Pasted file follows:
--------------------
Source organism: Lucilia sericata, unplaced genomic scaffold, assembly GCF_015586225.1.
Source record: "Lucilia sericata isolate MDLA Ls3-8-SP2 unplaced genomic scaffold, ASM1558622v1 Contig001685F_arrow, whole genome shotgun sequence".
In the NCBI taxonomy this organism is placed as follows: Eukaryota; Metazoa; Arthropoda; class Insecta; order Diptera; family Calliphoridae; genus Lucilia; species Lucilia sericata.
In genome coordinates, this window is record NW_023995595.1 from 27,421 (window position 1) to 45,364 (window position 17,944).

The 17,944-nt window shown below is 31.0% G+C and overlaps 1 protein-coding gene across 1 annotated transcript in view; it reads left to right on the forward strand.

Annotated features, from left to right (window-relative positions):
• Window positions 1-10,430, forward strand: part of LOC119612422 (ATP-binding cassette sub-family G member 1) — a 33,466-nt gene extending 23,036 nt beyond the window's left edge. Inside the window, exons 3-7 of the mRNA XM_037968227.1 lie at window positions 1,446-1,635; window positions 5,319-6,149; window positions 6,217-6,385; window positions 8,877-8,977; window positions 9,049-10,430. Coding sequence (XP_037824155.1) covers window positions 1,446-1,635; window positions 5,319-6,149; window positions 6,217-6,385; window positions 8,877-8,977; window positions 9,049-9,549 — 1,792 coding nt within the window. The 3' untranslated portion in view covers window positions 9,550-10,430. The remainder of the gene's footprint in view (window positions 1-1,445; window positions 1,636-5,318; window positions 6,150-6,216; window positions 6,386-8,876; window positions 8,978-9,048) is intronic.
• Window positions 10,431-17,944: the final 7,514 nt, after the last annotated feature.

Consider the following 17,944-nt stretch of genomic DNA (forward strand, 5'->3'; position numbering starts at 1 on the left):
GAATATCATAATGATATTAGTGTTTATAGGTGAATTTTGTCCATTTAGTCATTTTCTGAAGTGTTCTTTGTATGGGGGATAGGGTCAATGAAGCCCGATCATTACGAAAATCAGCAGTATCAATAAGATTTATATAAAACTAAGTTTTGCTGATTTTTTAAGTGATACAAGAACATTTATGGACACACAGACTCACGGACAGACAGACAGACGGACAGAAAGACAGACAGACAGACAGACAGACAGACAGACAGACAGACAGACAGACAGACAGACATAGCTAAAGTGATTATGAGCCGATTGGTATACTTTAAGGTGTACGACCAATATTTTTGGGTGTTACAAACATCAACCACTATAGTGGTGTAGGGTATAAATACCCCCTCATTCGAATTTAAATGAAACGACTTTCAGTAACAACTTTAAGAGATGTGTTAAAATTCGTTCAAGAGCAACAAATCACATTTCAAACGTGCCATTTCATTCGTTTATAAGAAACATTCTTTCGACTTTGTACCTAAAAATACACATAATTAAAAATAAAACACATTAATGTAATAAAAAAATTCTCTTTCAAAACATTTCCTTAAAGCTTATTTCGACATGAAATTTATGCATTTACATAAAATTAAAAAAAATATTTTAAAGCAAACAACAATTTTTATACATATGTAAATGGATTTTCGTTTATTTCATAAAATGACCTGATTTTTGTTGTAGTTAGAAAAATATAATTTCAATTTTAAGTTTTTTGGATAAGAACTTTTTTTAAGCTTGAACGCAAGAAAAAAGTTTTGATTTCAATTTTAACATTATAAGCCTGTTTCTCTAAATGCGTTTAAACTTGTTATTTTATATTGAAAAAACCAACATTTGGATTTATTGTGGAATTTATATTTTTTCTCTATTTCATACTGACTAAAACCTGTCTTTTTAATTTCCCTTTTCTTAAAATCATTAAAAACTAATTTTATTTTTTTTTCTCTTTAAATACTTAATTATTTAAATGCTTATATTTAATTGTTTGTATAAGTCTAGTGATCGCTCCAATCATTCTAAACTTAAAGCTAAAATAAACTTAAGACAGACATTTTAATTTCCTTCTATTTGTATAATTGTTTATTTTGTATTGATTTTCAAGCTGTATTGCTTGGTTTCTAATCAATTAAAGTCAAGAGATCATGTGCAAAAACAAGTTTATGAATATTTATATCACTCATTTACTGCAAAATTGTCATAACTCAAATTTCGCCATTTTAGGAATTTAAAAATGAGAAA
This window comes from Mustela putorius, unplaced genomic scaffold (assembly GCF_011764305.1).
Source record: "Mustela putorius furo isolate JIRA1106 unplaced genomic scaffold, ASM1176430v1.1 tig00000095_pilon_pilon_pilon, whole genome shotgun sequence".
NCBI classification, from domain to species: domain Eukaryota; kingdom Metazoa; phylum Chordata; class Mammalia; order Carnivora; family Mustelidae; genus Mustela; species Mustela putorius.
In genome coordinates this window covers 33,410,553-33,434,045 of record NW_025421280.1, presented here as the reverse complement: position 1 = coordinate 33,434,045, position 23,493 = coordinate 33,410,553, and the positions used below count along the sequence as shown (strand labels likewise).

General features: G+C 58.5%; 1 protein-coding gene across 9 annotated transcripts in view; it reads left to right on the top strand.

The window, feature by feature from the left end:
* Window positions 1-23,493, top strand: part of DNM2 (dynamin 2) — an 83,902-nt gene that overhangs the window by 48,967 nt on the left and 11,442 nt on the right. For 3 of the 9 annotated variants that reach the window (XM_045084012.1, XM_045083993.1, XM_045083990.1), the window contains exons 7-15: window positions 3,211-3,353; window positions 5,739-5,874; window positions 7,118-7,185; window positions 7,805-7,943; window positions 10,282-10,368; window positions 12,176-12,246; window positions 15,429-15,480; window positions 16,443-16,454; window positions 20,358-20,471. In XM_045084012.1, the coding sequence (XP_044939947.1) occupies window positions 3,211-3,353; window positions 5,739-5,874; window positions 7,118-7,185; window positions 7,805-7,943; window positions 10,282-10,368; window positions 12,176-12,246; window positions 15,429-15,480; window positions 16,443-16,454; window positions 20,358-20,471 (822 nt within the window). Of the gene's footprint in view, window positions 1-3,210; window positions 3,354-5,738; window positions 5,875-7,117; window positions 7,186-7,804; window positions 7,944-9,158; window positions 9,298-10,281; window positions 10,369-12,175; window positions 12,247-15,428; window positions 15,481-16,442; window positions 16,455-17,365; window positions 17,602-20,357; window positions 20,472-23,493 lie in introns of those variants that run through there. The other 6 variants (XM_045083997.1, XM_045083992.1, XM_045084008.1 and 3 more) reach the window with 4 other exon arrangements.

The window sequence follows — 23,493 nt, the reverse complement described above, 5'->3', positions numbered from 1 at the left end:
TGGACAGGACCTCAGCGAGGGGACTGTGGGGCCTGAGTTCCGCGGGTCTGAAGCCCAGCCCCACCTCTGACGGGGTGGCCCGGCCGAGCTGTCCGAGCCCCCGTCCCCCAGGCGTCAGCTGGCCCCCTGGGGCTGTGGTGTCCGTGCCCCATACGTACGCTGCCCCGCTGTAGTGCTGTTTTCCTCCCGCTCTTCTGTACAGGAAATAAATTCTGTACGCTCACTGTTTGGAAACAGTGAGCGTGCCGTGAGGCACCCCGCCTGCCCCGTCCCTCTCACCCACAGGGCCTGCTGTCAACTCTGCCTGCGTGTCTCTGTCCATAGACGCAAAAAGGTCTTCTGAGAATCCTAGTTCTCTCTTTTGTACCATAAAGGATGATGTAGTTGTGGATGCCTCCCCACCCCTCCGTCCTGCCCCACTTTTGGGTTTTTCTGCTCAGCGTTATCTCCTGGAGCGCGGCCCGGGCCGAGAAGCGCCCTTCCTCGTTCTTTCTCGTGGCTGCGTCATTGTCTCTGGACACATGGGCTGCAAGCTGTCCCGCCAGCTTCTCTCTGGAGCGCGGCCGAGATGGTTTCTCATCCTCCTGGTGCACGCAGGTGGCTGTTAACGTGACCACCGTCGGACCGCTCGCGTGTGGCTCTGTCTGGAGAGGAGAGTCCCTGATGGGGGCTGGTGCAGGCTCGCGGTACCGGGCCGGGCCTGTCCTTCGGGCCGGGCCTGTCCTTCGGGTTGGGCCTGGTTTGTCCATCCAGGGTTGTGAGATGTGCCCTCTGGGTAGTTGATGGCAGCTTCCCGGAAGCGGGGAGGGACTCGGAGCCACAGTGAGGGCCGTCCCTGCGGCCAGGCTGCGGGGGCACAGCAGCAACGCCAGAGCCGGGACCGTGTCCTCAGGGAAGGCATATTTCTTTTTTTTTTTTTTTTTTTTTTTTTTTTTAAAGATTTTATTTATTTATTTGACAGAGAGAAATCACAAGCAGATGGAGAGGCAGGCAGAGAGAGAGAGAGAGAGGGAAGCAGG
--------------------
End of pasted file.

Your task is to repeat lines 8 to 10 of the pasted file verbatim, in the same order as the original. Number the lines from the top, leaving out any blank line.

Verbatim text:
• Window positions 10,431-17,944: the final 7,514 nt, after the last annotated feature.

Consider the following 17,944-nt stretch of genomic DNA (forward strand, 5'->3'; position numbering starts at 1 on the left):
GAATATCATAATGATATTAGTGTTTATAGGTGAATTTTGTCCATTTAGTCATTTTCTGAAGTGTTCTTTGTATGGGGGATAGGGTCAATGAAGCCCGATCATTACGAAAATCAGCAGTATCAATAAGATTTATATAAAACTAAGTTTTGCTGATTTTTTAAGTGATACAAGAACATTTATGGACACACAGACTCACGGACAGACAGACAGACGGACAGAAAGACAGACAGACAGACAGACAGACAGACAGACAGACAGACAGACAGACAGACAGACATAGCTAAAGTGATTATGAGCCGATTGGTATACTTTAAGGTGTACGACCAATATTTTTGGGTGTTACAAACATCAACCACTATAGTGGTGTAGGGTATAAATACCCCCTCATTCGAATTTAAATGAAACGACTTTCAGTAACAACTTTAAGAGATGTGTTAAAATTCGTTCAAGAGCAACAAATCACATTTCAAACGTGCCATTTCATTCGTTTATAAGAAACATTCTTTCGACTTTGTACCTAAAAATACACATAATTAAAAATAAAACACATTAATGTAATAAAAAAATTCTCTTTCAAAACATTTCCTTAAAGCTTATTTCGACATGAAATTTATGCATTTACATAAAATTAAAAAAAATATTTTAAAGCAAACAACAATTTTTATACATATGTAAATGGATTTTCGTTTATTTCATAAAATGACCTGATTTTTGTTGTAGTTAGAAAAATATAATTTCAATTTTAAGTTTTTTGGATAAGAACTTTTTTTAAGCTTGAACGCAAGAAAAAAGTTTTGATTTCAATTTTAACATTATAAGCCTGTTTCTCTAAATGCGTTTAAACTTGTTATTTTATATTGAAAAAACCAACATTTGGATTTATTGTGGAATTTATATTTTTTCTCTATTTCATACTGACTAAAACCTGTCTTTTTAATTTCCCTTTTCTTAAAATCATTAAAAACTAATTTTATTTTTTTTTCTCTTTAAATACTTAATTATTTAAATGCTTATATTTAATTGTTTGTATAAGTCTAGTGATCGCTCCAATCATTCTAAACTTAAAGCTAAAATAAACTTAAGACAGACATTTTAATTTCCTTCTATTTGTATAATTGTTTATTTTGTATTGATTTTCAAGCTGTATTGCTTGGTTTCTAATCAATTAAAGTCAAGAGATCATGTGCAAAAACAAGTTTATGAATATTTATATCACTCATTTACTGCAAAATTGTCATAACTCAAATTTCGCCATTTTAGGAATTTAAAAATGAGAAA